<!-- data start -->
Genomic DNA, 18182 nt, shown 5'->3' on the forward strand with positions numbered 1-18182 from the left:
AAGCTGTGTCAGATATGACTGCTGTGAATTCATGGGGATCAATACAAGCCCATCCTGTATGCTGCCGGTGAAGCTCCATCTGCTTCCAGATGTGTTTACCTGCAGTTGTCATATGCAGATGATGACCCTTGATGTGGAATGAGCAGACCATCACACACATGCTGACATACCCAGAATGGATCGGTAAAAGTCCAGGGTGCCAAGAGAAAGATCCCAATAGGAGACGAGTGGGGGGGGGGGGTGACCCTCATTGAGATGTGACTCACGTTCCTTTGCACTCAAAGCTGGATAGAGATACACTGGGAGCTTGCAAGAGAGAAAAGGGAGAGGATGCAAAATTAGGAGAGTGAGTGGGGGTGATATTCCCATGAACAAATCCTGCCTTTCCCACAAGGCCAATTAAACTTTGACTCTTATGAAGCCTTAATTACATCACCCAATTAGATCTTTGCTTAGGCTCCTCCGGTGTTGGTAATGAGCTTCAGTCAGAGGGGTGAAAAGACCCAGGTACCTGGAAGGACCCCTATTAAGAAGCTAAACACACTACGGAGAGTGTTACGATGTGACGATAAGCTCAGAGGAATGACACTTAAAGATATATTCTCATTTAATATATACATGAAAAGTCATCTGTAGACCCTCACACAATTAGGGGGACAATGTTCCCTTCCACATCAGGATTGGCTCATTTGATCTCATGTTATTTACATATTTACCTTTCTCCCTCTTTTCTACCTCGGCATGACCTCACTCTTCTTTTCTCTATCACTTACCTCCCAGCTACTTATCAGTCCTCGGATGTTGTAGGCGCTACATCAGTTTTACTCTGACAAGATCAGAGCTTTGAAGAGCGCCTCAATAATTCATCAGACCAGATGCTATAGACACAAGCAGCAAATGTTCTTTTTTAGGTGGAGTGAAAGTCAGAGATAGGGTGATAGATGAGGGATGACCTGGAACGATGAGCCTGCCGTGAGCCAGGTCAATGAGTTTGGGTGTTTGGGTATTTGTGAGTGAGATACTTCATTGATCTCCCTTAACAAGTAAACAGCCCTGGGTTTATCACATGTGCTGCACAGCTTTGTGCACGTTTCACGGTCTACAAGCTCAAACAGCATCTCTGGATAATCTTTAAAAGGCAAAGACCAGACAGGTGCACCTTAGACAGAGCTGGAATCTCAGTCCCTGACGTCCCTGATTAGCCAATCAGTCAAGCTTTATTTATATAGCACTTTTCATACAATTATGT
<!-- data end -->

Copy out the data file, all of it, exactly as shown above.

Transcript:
Genomic DNA, 18182 nt, shown 5'->3' on the forward strand with positions numbered 1-18182 from the left:
AAGCTGTGTCAGATATGACTGCTGTGAATTCATGGGGATCAATACAAGCCCATCCTGTATGCTGCCGGTGAAGCTCCATCTGCTTCCAGATGTGTTTACCTGCAGTTGTCATATGCAGATGATGACCCTTGATGTGGAATGAGCAGACCATCACACACATGCTGACATACCCAGAATGGATCGGTAAAAGTCCAGGGTGCCAAGAGAAAGATCCCAATAGGAGACGAGTGGGGGGGGGGGGTGACCCTCATTGAGATGTGACTCACGTTCCTTTGCACTCAAAGCTGGATAGAGATACACTGGGAGCTTGCAAGAGAGAAAAGGGAGAGGATGCAAAATTAGGAGAGTGAGTGGGGGTGATATTCCCATGAACAAATCCTGCCTTTCCCACAAGGCCAATTAAACTTTGACTCTTATGAAGCCTTAATTACATCACCCAATTAGATCTTTGCTTAGGCTCCTCCGGTGTTGGTAATGAGCTTCAGTCAGAGGGGTGAAAAGACCCAGGTACCTGGAAGGACCCCTATTAAGAAGCTAAACACACTACGGAGAGTGTTACGATGTGACGATAAGCTCAGAGGAATGACACTTAAAGATATATTCTCATTTAATATATACATGAAAAGTCATCTGTAGACCCTCACACAATTAGGGGGACAATGTTCCCTTCCACATCAGGATTGGCTCATTTGATCTCATGTTATTTACATATTTACCTTTCTCCCTCTTTTCTACCTCGGCATGACCTCACTCTTCTTTTCTCTATCACTTACCTCCCAGCTACTTATCAGTCCTCGGATGTTGTAGGCGCTACATCAGTTTTACTCTGACAAGATCAGAGCTTTGAAGAGCGCCTCAATAATTCATCAGACCAGATGCTATAGACACAAGCAGCAAATGTTCTTTTTTAGGTGGAGTGAAAGTCAGAGATAGGGTGATAGATGAGGGATGACCTGGAACGATGAGCCTGCCGTGAGCCAGGTCAATGAGTTTGGGTGTTTGGGTATTTGTGAGTGAGATACTTCATTGATCTCCCTTAACAAGTAAACAGCCCTGGGTTTATCACATGTGCTGCACAGCTTTGTGCACGTTTCACGGTCTACAAGCTCAAACAGCATCTCTGGATAATCTTTAAAAGGCAAAGACCAGACAGGTGCACCTTAGACAGAGCTGGAATCTCAGTCCCTGACGTCCCTGATTAGCCAATCAGTCAAGCTTTATTTATATAGCACTTTTCATACAATTATGT